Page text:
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Recently we have received some patients’ inquiries, they are concerned they have been misdiagnosed and that unlike in the case of inherited sight loss, they want to know more about autoimmune retinopathy, AIR for short.
What is AIR?
Autoimmune retinopathy (AIR) is a term given for patients who have a rare autoimmune condition that results in loss of photoreceptor (rods and cones) function. The immune system protects us against infection, cancer and damaged cells. The orchestrators of the immune system are our white blood cells that are rapid in their response to insults and part of their role is to remove the ‘danger’. To do this the white blood cells called B cells produce antibodies that attack the infection or damaged cells. However, sometimes the immune system is unable to differentiate between its own proteins from an infection. When this happens, conditions called autoimmune diseases may prevail, and AIR is thought to be an example of such an autoimmune disease.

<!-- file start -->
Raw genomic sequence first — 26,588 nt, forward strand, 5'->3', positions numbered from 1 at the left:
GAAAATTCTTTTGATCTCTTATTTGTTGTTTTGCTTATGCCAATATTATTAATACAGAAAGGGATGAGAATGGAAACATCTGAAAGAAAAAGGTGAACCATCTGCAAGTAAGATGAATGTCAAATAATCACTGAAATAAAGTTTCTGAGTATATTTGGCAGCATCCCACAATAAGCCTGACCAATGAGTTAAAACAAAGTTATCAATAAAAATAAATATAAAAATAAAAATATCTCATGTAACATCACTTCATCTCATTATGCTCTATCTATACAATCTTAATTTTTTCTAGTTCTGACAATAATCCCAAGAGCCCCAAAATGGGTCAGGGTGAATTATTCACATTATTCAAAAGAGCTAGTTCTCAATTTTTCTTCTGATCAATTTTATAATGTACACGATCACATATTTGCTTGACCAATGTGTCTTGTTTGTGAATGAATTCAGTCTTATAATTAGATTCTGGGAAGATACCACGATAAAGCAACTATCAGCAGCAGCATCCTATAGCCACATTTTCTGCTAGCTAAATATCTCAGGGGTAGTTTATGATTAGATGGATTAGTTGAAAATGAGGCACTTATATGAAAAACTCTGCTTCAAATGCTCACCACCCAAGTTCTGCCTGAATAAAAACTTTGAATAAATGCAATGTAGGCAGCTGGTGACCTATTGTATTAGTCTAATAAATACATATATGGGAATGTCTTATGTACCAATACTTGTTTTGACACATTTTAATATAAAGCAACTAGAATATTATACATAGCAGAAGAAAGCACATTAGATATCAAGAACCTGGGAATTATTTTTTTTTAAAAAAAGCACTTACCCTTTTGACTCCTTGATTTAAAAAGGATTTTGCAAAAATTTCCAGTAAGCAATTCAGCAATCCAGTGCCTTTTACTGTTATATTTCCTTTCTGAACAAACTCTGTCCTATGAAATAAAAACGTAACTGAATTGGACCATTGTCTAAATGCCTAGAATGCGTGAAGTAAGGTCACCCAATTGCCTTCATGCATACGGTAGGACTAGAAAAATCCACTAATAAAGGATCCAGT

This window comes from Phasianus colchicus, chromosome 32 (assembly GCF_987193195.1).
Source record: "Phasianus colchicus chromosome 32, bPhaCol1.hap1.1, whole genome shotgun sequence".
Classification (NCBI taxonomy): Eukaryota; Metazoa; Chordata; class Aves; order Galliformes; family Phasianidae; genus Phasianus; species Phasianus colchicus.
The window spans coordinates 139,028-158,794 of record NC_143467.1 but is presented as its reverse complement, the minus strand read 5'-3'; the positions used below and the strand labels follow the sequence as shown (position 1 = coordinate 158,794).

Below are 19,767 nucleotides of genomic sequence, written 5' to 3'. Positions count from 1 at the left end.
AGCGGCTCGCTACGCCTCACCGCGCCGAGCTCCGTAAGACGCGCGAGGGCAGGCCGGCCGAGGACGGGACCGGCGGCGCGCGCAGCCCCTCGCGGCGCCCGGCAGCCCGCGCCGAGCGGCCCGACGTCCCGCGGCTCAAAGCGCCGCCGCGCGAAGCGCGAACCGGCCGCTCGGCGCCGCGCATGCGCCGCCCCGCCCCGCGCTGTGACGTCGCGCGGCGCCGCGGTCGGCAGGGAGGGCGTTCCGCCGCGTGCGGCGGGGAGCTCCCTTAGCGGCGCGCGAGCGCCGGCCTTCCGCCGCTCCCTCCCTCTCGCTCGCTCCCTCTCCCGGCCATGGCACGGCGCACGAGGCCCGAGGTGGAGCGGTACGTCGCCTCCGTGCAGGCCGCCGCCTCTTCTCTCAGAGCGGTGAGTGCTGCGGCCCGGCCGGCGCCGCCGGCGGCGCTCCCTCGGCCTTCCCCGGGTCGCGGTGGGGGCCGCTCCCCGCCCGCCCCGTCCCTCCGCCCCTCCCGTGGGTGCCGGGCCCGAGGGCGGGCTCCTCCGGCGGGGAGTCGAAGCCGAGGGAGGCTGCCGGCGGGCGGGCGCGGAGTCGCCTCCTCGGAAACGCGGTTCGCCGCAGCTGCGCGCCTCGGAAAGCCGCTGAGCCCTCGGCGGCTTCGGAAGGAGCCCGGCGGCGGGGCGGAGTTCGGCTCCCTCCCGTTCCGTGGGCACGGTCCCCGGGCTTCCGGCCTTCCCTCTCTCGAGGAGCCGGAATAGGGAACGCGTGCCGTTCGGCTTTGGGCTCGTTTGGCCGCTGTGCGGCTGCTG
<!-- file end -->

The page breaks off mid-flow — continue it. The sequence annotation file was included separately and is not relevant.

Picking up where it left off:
How to differentiate AIR with inherited RP?
Often AIR is characterised by initial visual field defects and episodic flashing lights (photopsia) and night blindness (nyctalopia) resulting potentially in significant vision loss. To the doctor, the appearance of the eye can look normal for some time and in particular, the retina (fundoscopy) is healthy-looking, initially. Later in the disease, there can be pigmentary changes at the macular of the retina and very late in the disease, the retinal vessels are thinned and the optic disc has a waxy pale appearance.
How to confirm diagnose of AIR?
Autoretinal antibodies are detected by specialised laboratories using techniques known as ELISA and Western blot and immunohistochemistry.
Other ancillary tests may help the clinician make a diagnosis including testing the electrical function of the retina and enhanced imaging of the retina.
How is AIR treated?
There is no clear guidance on the best treatment options. In general, most specialists choose to treat with drugs or agent that suppress the immune system (called immunomodulation) but at best remains empiric in choice of drug. Such drugs include (and not exclusively): Steroids, mycophenolate mofetil, targeted B cells therapy (Rituximab) and intravenous immunoglobulin therapy (IVIG).